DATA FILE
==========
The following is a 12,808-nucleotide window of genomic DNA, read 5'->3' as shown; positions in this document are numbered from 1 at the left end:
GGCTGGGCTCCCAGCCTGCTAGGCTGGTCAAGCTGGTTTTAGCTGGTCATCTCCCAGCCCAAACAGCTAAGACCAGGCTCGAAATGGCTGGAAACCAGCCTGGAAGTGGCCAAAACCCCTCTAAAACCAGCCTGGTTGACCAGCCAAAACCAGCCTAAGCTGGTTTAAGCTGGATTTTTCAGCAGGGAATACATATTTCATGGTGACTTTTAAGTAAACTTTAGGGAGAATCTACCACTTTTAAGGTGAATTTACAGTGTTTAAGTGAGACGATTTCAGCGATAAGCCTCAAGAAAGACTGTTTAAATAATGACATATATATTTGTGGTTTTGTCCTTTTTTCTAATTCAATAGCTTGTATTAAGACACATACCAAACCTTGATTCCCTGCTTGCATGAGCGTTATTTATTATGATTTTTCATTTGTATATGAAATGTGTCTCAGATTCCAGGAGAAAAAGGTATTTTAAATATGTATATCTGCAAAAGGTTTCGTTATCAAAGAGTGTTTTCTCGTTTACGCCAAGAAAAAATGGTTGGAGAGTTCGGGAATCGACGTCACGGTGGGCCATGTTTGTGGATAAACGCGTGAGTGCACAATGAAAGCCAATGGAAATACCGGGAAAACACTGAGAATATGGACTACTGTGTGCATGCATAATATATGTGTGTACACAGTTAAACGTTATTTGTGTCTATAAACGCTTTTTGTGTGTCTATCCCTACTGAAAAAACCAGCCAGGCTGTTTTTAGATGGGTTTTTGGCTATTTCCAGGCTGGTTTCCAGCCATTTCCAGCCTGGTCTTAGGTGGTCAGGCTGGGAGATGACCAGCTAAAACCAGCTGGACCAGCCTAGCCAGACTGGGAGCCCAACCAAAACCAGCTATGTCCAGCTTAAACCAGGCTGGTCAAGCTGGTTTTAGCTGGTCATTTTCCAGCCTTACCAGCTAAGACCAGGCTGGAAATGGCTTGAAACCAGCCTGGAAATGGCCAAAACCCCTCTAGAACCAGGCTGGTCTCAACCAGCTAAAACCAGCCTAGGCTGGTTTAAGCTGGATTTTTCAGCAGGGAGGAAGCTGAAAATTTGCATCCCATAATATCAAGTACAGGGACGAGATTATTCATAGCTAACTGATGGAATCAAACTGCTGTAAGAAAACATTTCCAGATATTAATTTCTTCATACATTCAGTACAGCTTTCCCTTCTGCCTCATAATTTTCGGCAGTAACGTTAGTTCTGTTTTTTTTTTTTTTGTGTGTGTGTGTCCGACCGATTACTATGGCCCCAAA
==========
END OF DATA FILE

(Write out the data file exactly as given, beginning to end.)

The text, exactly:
The following is a 12,808-nucleotide window of genomic DNA, read 5'->3' as shown; positions in this document are numbered from 1 at the left end:
GGCTGGGCTCCCAGCCTGCTAGGCTGGTCAAGCTGGTTTTAGCTGGTCATCTCCCAGCCCAAACAGCTAAGACCAGGCTCGAAATGGCTGGAAACCAGCCTGGAAGTGGCCAAAACCCCTCTAAAACCAGCCTGGTTGACCAGCCAAAACCAGCCTAAGCTGGTTTAAGCTGGATTTTTCAGCAGGGAATACATATTTCATGGTGACTTTTAAGTAAACTTTAGGGAGAATCTACCACTTTTAAGGTGAATTTACAGTGTTTAAGTGAGACGATTTCAGCGATAAGCCTCAAGAAAGACTGTTTAAATAATGACATATATATTTGTGGTTTTGTCCTTTTTTCTAATTCAATAGCTTGTATTAAGACACATACCAAACCTTGATTCCCTGCTTGCATGAGCGTTATTTATTATGATTTTTCATTTGTATATGAAATGTGTCTCAGATTCCAGGAGAAAAAGGTATTTTAAATATGTATATCTGCAAAAGGTTTCGTTATCAAAGAGTGTTTTCTCGTTTACGCCAAGAAAAAATGGTTGGAGAGTTCGGGAATCGACGTCACGGTGGGCCATGTTTGTGGATAAACGCGTGAGTGCACAATGAAAGCCAATGGAAATACCGGGAAAACACTGAGAATATGGACTACTGTGTGCATGCATAATATATGTGTGTACACAGTTAAACGTTATTTGTGTCTATAAACGCTTTTTGTGTGTCTATCCCTACTGAAAAAACCAGCCAGGCTGTTTTTAGATGGGTTTTTGGCTATTTCCAGGCTGGTTTCCAGCCATTTCCAGCCTGGTCTTAGGTGGTCAGGCTGGGAGATGACCAGCTAAAACCAGCTGGACCAGCCTAGCCAGACTGGGAGCCCAACCAAAACCAGCTATGTCCAGCTTAAACCAGGCTGGTCAAGCTGGTTTTAGCTGGTCATTTTCCAGCCTTACCAGCTAAGACCAGGCTGGAAATGGCTTGAAACCAGCCTGGAAATGGCCAAAACCCCTCTAGAACCAGGCTGGTCTCAACCAGCTAAAACCAGCCTAGGCTGGTTTAAGCTGGATTTTTCAGCAGGGAGGAAGCTGAAAATTTGCATCCCATAATATCAAGTACAGGGACGAGATTATTCATAGCTAACTGATGGAATCAAACTGCTGTAAGAAAACATTTCCAGATATTAATTTCTTCATACATTCAGTACAGCTTTCCCTTCTGCCTCATAATTTTCGGCAGTAACGTTAGTTCTGTTTTTTTTTTTTTTGTGTGTGTGTGTCCGACCGATTACTATGGCCCCAAA